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Iran backs off, pastor still risks death

Iran | Religious Freedom

ALCJ confirmed Thursday morning, however, that despite rays of hope, the death sentence still stands.  Even if the death sentence is somehow overturned, it is unlikely Nadarkhani would go free because Iranian officials seem set on shifting the scope of Nadarkhani's crime.

AFP is reporting that Gholam-Ali Rezvani, deputy governor general of the northern province of Gilan, now claims Nadarkhani is a Zionist and terrorist.  The crime worthy of death is not apostasy, Rezvani said, but undisclosed "security crimes".

No one in Iran's system may be executed for their religion, Rezvani told FARS.  But he went on to say that Nadarkhani should still face the death penalty for his traitorous Zionism.

The US president issued a statement condeming the conviction and the demand that Nadarkhani recant his chosen faith of Christianity.

"That the Iranian authorities would try to force him to renounce that faith violates the religious values they claim to defend, crosses all bounds of decency, and breaches Iran’s own international obligations," the statement said.

"A decision to impose the death penalty would further demonstrate the Iranian authorities' utter disregard for religious freedom, and highlight Iran's continuing violation of the universal rights of its citizens."

Paul Marshall, a TMP board member and Hudson Institute expert on religious freedom, tells NRO Online, "My best guess is that they’ll avoid death penalty because of international opprobrium...but will go for a heavy sentence that will be less stark than death. From their view, that deflects much of the criticism."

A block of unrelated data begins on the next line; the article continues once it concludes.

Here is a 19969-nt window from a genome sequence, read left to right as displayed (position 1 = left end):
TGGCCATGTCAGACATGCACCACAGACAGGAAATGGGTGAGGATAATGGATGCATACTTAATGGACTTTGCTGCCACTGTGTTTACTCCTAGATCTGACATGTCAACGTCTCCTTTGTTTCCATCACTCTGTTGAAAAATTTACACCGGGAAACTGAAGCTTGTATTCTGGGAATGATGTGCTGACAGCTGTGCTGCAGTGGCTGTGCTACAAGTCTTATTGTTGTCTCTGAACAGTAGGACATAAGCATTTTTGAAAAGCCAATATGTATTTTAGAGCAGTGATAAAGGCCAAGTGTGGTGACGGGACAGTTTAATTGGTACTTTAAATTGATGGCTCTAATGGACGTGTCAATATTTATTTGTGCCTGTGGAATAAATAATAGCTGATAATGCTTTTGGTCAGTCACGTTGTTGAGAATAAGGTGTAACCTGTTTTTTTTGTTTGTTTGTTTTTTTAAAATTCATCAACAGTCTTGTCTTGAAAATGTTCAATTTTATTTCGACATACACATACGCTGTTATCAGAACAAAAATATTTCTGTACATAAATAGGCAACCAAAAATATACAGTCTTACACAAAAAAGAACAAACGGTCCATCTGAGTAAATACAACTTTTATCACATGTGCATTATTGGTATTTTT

"We need to continue pushing," Marshall urged.

[TMP editor Richard Potts contributed to this report.]

UPDATE (27 Sept) -- Iranian pastor Youcef Nadarkhani has refused to recant his Christian faith during two court hearings held in Rasht, Gilan Province, on 25 and 26 September, and as a result faces the prospect of imminent execution.

Sources close to Christian Solidarity Worldwide indicate that another demand to recant will take place at sessions scheduled for 28 September.  If Nadarhkani continues to refuse, he will be executed thereafter.

Also other sources confirm to TMP that Nadarkhani was given 72 hours on Monday to repent for converting to Christianity, or he would face the sentence for apostates from Islam.

ORIGINAL STORY (20 Sept) -- Over the last two years, international mainstream media and human-rights organizations such as Amnesty International, Human Rights Watch, International Service for Human Rights, and International Federation for Human Rights have given limited - if any - attention to the troubling case of an imprisoned 34-year-old Iranian pastor from Rasht.

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